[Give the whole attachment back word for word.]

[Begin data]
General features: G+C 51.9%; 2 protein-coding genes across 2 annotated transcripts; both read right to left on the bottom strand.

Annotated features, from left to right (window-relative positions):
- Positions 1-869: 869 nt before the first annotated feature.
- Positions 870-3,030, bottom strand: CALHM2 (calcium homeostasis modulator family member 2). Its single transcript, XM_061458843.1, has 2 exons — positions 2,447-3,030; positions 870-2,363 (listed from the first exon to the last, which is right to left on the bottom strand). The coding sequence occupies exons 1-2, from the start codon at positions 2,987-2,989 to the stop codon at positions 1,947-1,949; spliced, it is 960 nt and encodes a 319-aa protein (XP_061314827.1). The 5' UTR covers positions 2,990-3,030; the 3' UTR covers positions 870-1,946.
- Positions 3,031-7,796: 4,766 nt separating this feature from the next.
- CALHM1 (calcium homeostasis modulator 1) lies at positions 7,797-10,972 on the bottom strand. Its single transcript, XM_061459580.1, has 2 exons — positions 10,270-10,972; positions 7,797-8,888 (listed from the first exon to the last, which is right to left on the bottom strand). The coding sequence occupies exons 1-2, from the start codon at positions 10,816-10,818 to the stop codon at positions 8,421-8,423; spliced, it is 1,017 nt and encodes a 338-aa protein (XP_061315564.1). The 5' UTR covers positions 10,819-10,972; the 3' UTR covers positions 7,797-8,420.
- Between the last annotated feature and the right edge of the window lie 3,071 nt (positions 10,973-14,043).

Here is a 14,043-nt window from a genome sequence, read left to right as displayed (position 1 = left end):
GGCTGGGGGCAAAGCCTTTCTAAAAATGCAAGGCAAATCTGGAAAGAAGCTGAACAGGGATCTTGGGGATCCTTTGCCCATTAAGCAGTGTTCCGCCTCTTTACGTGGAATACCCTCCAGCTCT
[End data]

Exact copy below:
General features: G+C 51.9%; 2 protein-coding genes across 2 annotated transcripts; both read right to left on the bottom strand.

Annotated features, from left to right (window-relative positions):
- Positions 1-869: 869 nt before the first annotated feature.
- Positions 870-3,030, bottom strand: CALHM2 (calcium homeostasis modulator family member 2). Its single transcript, XM_061458843.1, has 2 exons — positions 2,447-3,030; positions 870-2,363 (listed from the first exon to the last, which is right to left on the bottom strand). The coding sequence occupies exons 1-2, from the start codon at positions 2,987-2,989 to the stop codon at positions 1,947-1,949; spliced, it is 960 nt and encodes a 319-aa protein (XP_061314827.1). The 5' UTR covers positions 2,990-3,030; the 3' UTR covers positions 870-1,946.
- Positions 3,031-7,796: 4,766 nt separating this feature from the next.
- CALHM1 (calcium homeostasis modulator 1) lies at positions 7,797-10,972 on the bottom strand. Its single transcript, XM_061459580.1, has 2 exons — positions 10,270-10,972; positions 7,797-8,888 (listed from the first exon to the last, which is right to left on the bottom strand). The coding sequence occupies exons 1-2, from the start codon at positions 10,816-10,818 to the stop codon at positions 8,421-8,423; spliced, it is 1,017 nt and encodes a 338-aa protein (XP_061315564.1). The 5' UTR covers positions 10,819-10,972; the 3' UTR covers positions 7,797-8,420.
- Between the last annotated feature and the right edge of the window lie 3,071 nt (positions 10,973-14,043).

Here is a 14,043-nt window from a genome sequence, read left to right as displayed (position 1 = left end):
GGCTGGGGGCAAAGCCTTTCTAAAAATGCAAGGCAAATCTGGAAAGAAGCTGAACAGGGATCTTGGGGATCCTTTGCCCATTAAGCAGTGTTCCGCCTCTTTACGTGGAATACCCTCCAGCTCT